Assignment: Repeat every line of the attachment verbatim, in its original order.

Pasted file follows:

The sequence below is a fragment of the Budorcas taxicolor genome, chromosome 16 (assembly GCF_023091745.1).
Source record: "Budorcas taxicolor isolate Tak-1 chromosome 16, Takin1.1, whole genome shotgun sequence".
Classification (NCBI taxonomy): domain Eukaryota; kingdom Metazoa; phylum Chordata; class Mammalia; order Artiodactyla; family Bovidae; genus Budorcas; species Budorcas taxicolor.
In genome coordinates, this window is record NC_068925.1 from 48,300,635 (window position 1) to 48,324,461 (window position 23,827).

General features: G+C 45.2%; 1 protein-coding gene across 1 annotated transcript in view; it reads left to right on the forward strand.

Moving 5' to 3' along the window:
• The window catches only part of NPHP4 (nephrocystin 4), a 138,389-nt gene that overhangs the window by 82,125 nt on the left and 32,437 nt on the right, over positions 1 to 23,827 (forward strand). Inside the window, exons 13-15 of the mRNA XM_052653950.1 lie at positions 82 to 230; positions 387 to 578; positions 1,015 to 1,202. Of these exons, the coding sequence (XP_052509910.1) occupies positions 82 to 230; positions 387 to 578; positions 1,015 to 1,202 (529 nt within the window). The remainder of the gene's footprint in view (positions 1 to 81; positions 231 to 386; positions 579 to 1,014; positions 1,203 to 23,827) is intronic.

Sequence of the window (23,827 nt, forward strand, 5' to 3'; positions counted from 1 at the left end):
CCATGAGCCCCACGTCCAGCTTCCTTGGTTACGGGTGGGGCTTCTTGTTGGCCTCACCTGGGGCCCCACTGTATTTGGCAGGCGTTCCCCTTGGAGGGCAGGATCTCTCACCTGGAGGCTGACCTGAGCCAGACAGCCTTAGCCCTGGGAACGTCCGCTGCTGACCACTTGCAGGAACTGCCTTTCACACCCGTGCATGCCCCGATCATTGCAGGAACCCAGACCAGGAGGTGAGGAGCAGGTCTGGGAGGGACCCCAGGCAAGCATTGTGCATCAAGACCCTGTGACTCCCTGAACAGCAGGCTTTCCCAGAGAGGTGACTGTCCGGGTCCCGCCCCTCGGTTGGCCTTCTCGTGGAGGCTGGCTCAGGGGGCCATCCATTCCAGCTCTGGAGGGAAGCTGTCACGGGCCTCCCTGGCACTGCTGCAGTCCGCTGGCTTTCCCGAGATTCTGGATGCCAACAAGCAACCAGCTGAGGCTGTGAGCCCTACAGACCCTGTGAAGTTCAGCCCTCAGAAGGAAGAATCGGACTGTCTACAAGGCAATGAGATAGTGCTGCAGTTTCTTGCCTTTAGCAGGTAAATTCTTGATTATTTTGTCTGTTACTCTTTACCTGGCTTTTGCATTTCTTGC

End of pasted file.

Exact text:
The sequence below is a fragment of the Budorcas taxicolor genome, chromosome 16 (assembly GCF_023091745.1).
Source record: "Budorcas taxicolor isolate Tak-1 chromosome 16, Takin1.1, whole genome shotgun sequence".
Classification (NCBI taxonomy): domain Eukaryota; kingdom Metazoa; phylum Chordata; class Mammalia; order Artiodactyla; family Bovidae; genus Budorcas; species Budorcas taxicolor.
In genome coordinates, this window is record NC_068925.1 from 48,300,635 (window position 1) to 48,324,461 (window position 23,827).

General features: G+C 45.2%; 1 protein-coding gene across 1 annotated transcript in view; it reads left to right on the forward strand.

Moving 5' to 3' along the window:
• The window catches only part of NPHP4 (nephrocystin 4), a 138,389-nt gene that overhangs the window by 82,125 nt on the left and 32,437 nt on the right, over positions 1 to 23,827 (forward strand). Inside the window, exons 13-15 of the mRNA XM_052653950.1 lie at positions 82 to 230; positions 387 to 578; positions 1,015 to 1,202. Of these exons, the coding sequence (XP_052509910.1) occupies positions 82 to 230; positions 387 to 578; positions 1,015 to 1,202 (529 nt within the window). The remainder of the gene's footprint in view (positions 1 to 81; positions 231 to 386; positions 579 to 1,014; positions 1,203 to 23,827) is intronic.

Sequence of the window (23,827 nt, forward strand, 5' to 3'; positions counted from 1 at the left end):
CCATGAGCCCCACGTCCAGCTTCCTTGGTTACGGGTGGGGCTTCTTGTTGGCCTCACCTGGGGCCCCACTGTATTTGGCAGGCGTTCCCCTTGGAGGGCAGGATCTCTCACCTGGAGGCTGACCTGAGCCAGACAGCCTTAGCCCTGGGAACGTCCGCTGCTGACCACTTGCAGGAACTGCCTTTCACACCCGTGCATGCCCCGATCATTGCAGGAACCCAGACCAGGAGGTGAGGAGCAGGTCTGGGAGGGACCCCAGGCAAGCATTGTGCATCAAGACCCTGTGACTCCCTGAACAGCAGGCTTTCCCAGAGAGGTGACTGTCCGGGTCCCGCCCCTCGGTTGGCCTTCTCGTGGAGGCTGGCTCAGGGGGCCATCCATTCCAGCTCTGGAGGGAAGCTGTCACGGGCCTCCCTGGCACTGCTGCAGTCCGCTGGCTTTCCCGAGATTCTGGATGCCAACAAGCAACCAGCTGAGGCTGTGAGCCCTACAGACCCTGTGAAGTTCAGCCCTCAGAAGGAAGAATCGGACTGTCTACAAGGCAATGAGATAGTGCTGCAGTTTCTTGCCTTTAGCAGGTAAATTCTTGATTATTTTGTCTGTTACTCTTTACCTGGCTTTTGCATTTCTTGC